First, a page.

The Earth Institute at Columbia University, NYC--Researchers suggest that reductions of trace gases may allow stabilization of climate so that additional global warming would be less than 1° C, a level needed to maintain global coastlines. Although carbon dioxide emissions, an inherent product of fossil fuel use, must also be slowed, the required carbon dioxide reduction is much more feasible if trace gases decrease.
In the current edition of Proceedings of the National Academy of Sciences, Drs. James Hansen and Makiko Sato of NASA’s Goddard Institute for Space Studies (GISS) at the Earth Institute at Columbia University suggest that avoidance of large climate change requires the global community to consider aggressive reductions in the emissions of both carbon dioxide and non-carbon dioxide gases called trace gases. Humans have already increased the amount of carbon dioxide in the air from 280 parts per million (ppm) to 380 ppm. If the world continues on its current trajectory of increasing carbon dioxide, methane and ozone, the likely result will be large climate change, with sea level rise of a few meters or more.
Hansen and Sato point out that if methane and other trace gases are reduced, climate could be stabilized, with warming less than 1°C, at carbon dioxide levels of 520 ppm. However, if the trace gases continue to increase, carbon dioxide would have to be kept beneath 440 ppm. A cap of 440 ppm seems practically impossible to stay under due to existing energy infrastructure. However, Hansen and Sato suggest that, with the possibility of new technologies by mid-century, it is feasible to keep carbon dioxide levels from exceeding approximately 520 ppm.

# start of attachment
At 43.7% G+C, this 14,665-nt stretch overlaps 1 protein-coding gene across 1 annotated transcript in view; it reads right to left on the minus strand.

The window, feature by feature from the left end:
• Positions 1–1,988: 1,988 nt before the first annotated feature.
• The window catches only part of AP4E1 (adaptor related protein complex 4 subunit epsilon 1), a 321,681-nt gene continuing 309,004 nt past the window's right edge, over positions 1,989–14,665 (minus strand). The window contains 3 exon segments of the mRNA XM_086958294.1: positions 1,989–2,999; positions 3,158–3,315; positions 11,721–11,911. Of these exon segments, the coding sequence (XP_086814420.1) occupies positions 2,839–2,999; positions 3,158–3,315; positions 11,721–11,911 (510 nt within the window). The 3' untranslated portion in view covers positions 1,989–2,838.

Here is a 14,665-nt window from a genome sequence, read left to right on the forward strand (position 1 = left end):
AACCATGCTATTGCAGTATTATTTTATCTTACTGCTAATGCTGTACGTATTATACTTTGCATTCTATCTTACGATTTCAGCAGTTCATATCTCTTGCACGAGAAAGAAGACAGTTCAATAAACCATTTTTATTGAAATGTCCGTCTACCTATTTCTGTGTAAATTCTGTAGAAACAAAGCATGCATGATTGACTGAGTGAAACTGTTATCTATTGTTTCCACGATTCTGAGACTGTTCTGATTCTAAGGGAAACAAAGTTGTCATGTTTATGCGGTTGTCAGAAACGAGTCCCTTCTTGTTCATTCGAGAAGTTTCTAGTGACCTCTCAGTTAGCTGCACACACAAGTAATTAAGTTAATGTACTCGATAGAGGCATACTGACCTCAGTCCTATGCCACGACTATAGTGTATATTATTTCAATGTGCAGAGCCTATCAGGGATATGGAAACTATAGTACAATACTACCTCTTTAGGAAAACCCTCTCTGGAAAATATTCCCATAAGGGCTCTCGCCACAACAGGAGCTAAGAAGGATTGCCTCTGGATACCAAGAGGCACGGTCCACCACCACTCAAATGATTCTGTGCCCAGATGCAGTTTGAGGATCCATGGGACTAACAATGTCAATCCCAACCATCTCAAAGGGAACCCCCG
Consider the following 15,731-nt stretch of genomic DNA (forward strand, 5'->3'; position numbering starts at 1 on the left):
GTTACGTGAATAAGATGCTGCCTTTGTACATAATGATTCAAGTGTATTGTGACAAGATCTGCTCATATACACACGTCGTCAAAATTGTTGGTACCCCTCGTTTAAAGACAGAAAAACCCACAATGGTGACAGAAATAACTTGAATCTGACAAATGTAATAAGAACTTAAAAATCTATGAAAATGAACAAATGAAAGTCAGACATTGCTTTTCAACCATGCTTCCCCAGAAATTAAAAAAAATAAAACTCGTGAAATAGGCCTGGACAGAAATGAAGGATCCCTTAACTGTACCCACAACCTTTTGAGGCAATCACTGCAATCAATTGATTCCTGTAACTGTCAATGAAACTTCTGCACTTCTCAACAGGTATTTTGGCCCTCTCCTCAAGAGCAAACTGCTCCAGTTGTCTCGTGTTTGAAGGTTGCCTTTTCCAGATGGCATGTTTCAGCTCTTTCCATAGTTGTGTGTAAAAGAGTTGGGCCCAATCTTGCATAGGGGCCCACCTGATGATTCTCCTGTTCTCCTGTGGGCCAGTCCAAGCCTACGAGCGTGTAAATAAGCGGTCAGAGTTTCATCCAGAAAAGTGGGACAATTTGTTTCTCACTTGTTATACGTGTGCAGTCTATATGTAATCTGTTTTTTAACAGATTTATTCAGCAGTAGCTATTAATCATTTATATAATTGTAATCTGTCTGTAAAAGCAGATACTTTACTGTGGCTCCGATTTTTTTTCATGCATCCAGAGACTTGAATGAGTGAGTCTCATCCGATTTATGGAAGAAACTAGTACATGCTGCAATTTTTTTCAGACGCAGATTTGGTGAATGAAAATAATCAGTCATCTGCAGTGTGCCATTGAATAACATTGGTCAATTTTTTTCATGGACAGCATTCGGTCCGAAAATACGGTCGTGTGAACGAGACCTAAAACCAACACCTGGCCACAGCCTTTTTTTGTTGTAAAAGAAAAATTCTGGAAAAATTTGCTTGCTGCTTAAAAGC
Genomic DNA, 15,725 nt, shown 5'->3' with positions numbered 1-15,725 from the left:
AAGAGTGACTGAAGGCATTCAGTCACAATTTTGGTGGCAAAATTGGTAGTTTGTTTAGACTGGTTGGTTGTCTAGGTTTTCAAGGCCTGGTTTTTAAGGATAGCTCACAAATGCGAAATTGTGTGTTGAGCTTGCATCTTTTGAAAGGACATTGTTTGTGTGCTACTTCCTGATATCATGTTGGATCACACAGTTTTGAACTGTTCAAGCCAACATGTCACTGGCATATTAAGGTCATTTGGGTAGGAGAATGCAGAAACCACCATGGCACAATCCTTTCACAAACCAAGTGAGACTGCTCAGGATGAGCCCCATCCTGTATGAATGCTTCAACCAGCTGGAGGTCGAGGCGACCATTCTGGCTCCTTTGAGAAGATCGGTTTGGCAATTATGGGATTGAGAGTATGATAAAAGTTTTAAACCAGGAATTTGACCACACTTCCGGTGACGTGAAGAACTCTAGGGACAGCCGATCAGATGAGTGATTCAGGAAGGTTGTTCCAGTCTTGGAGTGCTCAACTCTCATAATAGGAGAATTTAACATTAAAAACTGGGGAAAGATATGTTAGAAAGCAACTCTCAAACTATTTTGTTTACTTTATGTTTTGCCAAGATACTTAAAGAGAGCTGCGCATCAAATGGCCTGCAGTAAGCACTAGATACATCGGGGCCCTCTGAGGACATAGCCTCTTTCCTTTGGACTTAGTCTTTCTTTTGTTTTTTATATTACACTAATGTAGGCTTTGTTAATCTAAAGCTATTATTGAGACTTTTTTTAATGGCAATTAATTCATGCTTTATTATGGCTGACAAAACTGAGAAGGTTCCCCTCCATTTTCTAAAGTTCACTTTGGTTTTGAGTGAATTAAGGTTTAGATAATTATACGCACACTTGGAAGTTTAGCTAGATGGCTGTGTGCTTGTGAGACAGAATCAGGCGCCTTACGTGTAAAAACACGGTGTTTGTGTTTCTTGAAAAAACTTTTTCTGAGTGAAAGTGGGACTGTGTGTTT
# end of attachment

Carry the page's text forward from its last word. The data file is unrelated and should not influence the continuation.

Katie Mastriani | EurekAlert!
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Silicon nanosheets are thin, two-dimensional layers with exceptional optoelectronic properties very similar to those of graphene. Albeit, the nanosheets are...
Enzymes behave differently in a test tube compared with the molecular scrum of a living cell. Chemists from the University of Basel have now been able to simulate these confined natural conditions in artificial vesicles for the first time. As reported in the academic journal Small, the results are offering better insight into the development of nanoreactors and artificial organelles.
Enzymes behave differently in a test tube compared with the molecular scrum of a living cell. Chemists from the University of Basel have now been able to...
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